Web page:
In 1967 the National Bank of Stanwood moved back to its original corner and merged with the Bank of Stanwood. Through a series of mergers and owner changes, the Bank of Stanwood and the National Bank of Stanwood became part of Seafirst Bank which was ultimately (in 1998) acquired by Bank of America. Along this timeline, the National Bank of East Stanwood was also part of the complicated series of mergers and acquisitions of the local banks.
Farm fields in the foreground were once a boggy wetland in the early days and the barn in the distance originally belonged to Mr. Terry. This local landmark was located on the west side of Sunrise Drive and collapsed in 1978. Photograph taken in 1974 by Howard Hansen, Stanwood News photographer
The commercial triangle of land bordered by North Camano Drive, Sunrise Drive, and S. R. 532 became known as Terry’s Corner for William Terry. Terry owned the farm at the intersection of North Camano Drive and Sunrise Drive since 1929. Prior to that it was known as MacEacheran’s Corner. MacEacheran was the local doctor who owned the farm there in 1912 on North Camano Drive. (In the map below, this was the Fay Miller property just out of the photo in the aerial view.)
According to early accounts the lowland farm fields south of Terry’s Corner had once been a peat bog of cranberries with a small slough draining into it. It was diked by early homesteaders. Wagon roads replaced the skid roads as the surrounding area was cleared of trees in hopes that could eventually be farmed. Early accounts also said the bog was burned and stumps dynamited to create the farm fields that are still productively cultivated.
In 1918 Aubrey Nelson bought the land that is still cultivated south of S. R. 532. It had been an early logging camp employing 40-50 men operated by Alfred Leque. The farm fields on had to be cleared of the peat bogs that were said to have cranberries. Eventually after years of burning and removal of the peat and stumps, the fields were cleared and workable.
S. R. 532 was dedicated in October 1969 bypassing many indirect curves and intersections from I – 5 through Stanwood ending at Terry’s Corner. This bypass created a more direct access to the south part of the Island. It had to cross the bog that was probably pretty impassable so a significant berm or levee was built to raise it across the wetland. For those us who drive past this view every day, we still can note the wild rose, cherry, salmonberry and thicket of other native plants that now include the blackberry and other invasives, but so far we have not found cranberries.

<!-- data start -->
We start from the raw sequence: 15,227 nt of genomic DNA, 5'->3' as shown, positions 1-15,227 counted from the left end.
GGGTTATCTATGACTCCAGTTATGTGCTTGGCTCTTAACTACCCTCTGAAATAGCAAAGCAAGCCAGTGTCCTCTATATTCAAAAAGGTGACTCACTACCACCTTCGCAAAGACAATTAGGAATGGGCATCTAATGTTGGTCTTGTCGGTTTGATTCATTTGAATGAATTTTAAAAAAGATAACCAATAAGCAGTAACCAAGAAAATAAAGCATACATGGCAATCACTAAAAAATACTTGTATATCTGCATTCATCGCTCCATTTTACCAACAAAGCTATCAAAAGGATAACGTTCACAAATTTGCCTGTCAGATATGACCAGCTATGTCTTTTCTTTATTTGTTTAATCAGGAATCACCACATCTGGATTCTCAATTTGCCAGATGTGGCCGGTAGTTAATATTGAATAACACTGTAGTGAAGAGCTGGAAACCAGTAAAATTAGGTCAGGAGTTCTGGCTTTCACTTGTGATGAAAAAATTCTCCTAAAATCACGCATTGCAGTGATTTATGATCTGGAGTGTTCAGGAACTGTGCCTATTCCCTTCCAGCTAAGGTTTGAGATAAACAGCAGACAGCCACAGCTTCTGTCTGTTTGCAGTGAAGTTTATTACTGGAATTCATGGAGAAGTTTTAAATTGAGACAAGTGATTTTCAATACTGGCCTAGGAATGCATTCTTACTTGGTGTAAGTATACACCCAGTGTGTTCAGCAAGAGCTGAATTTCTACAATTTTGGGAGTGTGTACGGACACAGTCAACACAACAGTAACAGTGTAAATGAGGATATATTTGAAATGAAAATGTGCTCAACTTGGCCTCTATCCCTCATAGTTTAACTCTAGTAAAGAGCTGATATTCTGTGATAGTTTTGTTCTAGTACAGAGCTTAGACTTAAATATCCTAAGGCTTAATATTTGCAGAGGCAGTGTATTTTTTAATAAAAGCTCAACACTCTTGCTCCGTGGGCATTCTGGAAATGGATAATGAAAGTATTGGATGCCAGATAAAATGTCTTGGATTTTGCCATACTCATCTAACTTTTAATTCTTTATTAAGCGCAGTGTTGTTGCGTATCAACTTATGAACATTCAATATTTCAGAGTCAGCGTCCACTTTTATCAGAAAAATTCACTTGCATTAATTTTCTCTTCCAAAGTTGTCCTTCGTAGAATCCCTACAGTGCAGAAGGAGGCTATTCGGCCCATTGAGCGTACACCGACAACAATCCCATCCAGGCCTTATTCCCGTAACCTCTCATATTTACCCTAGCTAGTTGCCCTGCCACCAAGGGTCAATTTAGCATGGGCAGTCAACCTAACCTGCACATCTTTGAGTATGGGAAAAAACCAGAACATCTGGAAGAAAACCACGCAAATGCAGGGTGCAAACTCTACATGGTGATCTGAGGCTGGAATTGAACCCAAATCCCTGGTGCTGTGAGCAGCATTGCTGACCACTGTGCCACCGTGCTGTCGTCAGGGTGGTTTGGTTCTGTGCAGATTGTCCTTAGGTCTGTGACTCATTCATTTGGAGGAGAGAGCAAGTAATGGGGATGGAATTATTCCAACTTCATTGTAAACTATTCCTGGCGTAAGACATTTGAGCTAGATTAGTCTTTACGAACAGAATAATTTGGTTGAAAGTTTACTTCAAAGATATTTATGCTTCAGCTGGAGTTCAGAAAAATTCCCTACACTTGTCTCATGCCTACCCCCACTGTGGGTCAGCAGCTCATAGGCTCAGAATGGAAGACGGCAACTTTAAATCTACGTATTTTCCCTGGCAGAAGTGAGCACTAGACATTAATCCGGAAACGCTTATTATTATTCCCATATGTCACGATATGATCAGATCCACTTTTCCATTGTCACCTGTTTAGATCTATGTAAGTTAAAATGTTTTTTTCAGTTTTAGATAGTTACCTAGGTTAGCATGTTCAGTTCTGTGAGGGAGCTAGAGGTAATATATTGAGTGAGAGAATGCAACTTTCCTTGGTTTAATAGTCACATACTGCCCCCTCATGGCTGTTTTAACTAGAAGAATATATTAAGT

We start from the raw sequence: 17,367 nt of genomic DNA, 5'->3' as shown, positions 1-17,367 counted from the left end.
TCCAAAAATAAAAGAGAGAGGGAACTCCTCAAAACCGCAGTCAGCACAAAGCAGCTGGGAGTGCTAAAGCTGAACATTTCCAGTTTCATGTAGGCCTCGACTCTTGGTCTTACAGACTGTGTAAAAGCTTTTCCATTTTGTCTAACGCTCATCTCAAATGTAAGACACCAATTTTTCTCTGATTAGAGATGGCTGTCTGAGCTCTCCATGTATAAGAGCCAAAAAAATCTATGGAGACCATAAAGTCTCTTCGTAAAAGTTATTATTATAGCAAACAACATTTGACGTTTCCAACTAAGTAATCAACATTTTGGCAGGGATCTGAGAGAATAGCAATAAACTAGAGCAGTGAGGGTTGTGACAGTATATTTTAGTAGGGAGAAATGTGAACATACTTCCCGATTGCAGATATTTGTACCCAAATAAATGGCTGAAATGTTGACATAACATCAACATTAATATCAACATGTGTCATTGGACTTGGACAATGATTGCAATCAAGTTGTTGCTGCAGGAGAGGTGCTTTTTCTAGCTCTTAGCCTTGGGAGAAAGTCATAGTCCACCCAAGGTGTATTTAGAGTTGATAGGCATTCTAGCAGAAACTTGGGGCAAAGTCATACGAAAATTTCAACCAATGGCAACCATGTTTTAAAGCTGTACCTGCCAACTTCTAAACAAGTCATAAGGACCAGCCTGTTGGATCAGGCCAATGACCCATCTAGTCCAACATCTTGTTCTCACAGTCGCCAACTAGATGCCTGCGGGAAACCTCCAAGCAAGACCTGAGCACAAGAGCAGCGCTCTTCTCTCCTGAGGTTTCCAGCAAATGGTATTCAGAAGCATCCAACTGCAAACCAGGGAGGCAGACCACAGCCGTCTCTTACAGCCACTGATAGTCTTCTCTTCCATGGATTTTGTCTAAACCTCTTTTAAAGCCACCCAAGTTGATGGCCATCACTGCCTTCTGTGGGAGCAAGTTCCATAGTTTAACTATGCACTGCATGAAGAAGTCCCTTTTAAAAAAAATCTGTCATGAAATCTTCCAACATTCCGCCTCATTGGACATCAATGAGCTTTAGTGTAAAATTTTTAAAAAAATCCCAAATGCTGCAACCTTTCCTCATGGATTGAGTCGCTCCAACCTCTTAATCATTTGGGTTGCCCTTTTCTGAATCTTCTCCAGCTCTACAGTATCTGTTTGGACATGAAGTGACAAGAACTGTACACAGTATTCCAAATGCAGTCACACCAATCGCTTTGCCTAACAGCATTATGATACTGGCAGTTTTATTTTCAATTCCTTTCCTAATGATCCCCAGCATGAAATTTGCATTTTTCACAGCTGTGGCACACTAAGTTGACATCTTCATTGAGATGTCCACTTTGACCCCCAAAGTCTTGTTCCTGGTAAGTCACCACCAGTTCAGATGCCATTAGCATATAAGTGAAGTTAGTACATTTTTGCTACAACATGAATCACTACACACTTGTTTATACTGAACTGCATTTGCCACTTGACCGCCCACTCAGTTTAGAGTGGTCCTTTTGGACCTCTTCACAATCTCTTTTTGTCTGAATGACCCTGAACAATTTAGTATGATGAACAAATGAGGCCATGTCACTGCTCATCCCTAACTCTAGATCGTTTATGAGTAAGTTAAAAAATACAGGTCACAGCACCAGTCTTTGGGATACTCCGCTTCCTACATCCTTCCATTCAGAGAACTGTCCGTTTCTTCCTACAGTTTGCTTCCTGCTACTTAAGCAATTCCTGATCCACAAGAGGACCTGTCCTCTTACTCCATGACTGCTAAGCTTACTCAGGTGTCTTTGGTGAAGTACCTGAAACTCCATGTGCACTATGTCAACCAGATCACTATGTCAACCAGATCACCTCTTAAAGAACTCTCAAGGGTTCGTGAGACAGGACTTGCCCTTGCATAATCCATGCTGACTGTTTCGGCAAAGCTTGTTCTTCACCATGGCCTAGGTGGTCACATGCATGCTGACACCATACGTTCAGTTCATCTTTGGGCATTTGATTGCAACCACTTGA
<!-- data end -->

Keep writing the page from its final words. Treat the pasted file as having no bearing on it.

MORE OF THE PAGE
An Internet search for cranberry bog pictures (Vaccinum oxycoccos) what this area might have looked like originally.
By B.Lezius – Own work, CC BY 3.0, https://commons.wikimedia.org/w/index.php?curid=8798492
Stay tuned for part 2
Early accounts of the history of this area were published in our newsletter Stanwood Area Echoes no. 18: “LIvingston Bay, Camano Island 1862 – 1920” and “Profile of an Early Settler on Camano Island” by Elizabeth Nelson. Copies are available by request, click Contact Us.
Happy Thanksgiving !
Sixty years ago, the Williams Turkey Farm was among the few agricultural businesses on the Island. It is remembered by many local residents, please send us your stories of this or any local Camano Island or Stanwood business!
100 years ago (1917) young local resident Edward S. Christiansen, a resourceful young techie of his day, was discovered eavesdropping on official radio messages using a wireless [radio]. This was near the end of World War I and the military was understandably concerned.
Officials from the Puget Sound Navy shipyard sent the Snohomish County Sheriff to Camano Island to investigate. They found Edward’s wireless radio set and antenna in a tree near Triangle Cove. Read the article below for more details.
Edward lived to the age of 92 as a farmer, plumber and mechanic on Camano Island. He left school after the 6th grade. He apparently never married and lived his whole life on Camano Island. His name was actually spelled “Christiansen” according to records. He was born in September 1897 in Ballard, WA and died April 1989 on Camano Island.
And if anyone has anything to add to this please contact SAHS.
Seattle Times article retrieved using Seattle Public Library cardholder access to the Historical Seattle Times Database – sincere thanks to SPL.org for this service!